A week or so ago one of Micah’s fellow PCC employees asked how I was doing and if I was back at work yet. Micah informed him that I was not going back to work. “So what is she doing?” he asked, somewhat incredulously, “babysitting?” Well, I wouldn’t put it that way, exactly. I prefer to think of myself as a full-time wife, mother, and homemaker. And can I just tell you that I really like my new job?
I like planning and preparing meals. I like surprising Micah with the range of my cooking abilities. I like doing the dishes and keeping the apartment clean. I like having time to do those little things that I never used to have time to do, like write Thank You cards and finish the laundry while it is still light outside (because our washer and dryer are outside). And I really, really like taking care of Simon. True, he doesn’t do much and it doesn’t take much to care for him. I hold him, I feed him, I change his diaper, I give him baths, I sing to him. At first it did kind of feel like maybe I could be babysitting. Babysitting for a long, long time. But then I realized (I’m a quick one, I know) that Simon knows who I am. He calms down when I sing to him because he knows my voice. He stares at my face because he recognizes it. He likes it what I hold him because I’m his mom and he knows it. And that makes a world of difference between a babysitter and being a Mom. I’m pretty sure that as a teenage babysitter I would not have taken being peed on, spit-up on, and cried on quite so well. I don’t think I would have felt so bad for the poor child whose diaper overflowed all up his back. I don’t think I would have spent twenty minutes in the middle of the night sucking mucus out of a baby’s nose with an aspirator so he didn’t sound so wheezy when he breathed. They couldn’t have paid me enough. But now that I’m a Mom, just the fact that my baby knows me makes everything so worth it. So enjoyable. So sweet.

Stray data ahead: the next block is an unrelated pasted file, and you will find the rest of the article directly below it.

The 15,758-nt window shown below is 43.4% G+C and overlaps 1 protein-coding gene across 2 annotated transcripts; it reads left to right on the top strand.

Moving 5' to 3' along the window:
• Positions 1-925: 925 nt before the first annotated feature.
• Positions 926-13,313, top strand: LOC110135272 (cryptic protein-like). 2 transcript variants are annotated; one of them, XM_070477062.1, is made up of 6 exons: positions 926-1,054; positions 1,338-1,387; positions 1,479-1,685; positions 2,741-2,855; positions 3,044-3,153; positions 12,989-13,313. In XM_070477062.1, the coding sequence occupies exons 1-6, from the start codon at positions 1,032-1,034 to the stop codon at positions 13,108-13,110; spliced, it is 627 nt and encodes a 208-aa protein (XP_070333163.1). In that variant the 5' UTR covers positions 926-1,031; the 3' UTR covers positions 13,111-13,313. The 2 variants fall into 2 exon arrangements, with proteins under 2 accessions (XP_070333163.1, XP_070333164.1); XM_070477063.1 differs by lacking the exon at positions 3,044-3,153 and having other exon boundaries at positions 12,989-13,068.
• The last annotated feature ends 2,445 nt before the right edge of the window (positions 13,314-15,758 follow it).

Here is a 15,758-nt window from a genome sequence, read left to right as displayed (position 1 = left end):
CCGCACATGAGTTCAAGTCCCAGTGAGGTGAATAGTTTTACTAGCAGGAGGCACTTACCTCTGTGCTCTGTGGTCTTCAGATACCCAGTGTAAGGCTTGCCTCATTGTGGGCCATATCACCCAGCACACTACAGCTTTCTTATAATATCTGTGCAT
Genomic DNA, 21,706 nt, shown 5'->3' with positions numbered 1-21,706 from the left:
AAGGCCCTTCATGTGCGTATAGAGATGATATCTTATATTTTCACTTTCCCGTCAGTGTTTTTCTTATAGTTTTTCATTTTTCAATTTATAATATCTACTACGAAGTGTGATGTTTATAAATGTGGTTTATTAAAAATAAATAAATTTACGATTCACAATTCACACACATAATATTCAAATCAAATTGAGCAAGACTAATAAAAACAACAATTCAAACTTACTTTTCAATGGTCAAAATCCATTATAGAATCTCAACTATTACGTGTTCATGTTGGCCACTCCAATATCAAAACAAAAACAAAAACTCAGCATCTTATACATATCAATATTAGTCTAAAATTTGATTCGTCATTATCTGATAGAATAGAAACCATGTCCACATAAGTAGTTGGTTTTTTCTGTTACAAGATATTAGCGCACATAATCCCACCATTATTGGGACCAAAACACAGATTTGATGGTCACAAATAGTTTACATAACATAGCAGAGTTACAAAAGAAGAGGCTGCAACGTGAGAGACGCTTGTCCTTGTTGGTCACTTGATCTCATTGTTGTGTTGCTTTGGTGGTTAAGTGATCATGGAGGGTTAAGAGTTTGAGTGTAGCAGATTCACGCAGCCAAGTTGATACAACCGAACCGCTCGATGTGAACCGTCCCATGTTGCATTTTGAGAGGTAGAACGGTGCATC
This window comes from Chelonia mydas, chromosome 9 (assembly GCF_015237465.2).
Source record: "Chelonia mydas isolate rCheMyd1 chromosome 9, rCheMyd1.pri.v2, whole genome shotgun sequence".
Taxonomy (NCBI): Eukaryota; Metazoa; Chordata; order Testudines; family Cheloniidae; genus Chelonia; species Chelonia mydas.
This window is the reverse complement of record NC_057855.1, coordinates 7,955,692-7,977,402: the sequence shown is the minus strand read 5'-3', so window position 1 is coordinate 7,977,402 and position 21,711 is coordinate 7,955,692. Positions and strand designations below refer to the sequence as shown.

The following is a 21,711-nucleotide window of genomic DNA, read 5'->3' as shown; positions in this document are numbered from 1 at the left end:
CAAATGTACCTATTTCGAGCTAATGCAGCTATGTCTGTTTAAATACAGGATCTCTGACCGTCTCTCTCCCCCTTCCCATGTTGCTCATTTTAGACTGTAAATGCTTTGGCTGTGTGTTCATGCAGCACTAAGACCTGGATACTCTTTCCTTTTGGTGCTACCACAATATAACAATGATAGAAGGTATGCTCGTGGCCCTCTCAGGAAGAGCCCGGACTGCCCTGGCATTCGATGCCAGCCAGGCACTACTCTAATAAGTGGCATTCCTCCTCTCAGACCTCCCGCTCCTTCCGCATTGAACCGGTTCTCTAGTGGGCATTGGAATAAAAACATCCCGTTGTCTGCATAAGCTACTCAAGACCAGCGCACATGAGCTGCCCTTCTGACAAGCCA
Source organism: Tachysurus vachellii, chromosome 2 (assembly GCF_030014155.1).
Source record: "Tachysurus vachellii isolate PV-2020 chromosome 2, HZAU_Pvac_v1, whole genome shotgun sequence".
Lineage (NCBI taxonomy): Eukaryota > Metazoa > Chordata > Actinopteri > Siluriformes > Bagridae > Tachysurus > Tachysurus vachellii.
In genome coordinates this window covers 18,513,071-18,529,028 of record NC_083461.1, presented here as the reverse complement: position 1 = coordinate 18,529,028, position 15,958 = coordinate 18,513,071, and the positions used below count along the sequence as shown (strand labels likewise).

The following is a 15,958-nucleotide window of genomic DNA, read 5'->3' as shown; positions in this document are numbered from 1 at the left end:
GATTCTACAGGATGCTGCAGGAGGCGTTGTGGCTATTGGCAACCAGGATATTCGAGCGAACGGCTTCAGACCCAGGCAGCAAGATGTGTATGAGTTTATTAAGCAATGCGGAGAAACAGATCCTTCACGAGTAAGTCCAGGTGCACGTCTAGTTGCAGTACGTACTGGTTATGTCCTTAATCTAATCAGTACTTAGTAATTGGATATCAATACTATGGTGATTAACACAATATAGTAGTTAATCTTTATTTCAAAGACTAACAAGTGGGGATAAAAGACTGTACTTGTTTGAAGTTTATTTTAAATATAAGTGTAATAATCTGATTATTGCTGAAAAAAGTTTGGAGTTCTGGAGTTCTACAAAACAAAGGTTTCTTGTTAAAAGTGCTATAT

Maybe that is why the chorus of “Your Song” from Moulin Rouge keeps going through my head:
I hope you don’t mind,
that I put down in words,
How wonderful life is
Now you’re in the world.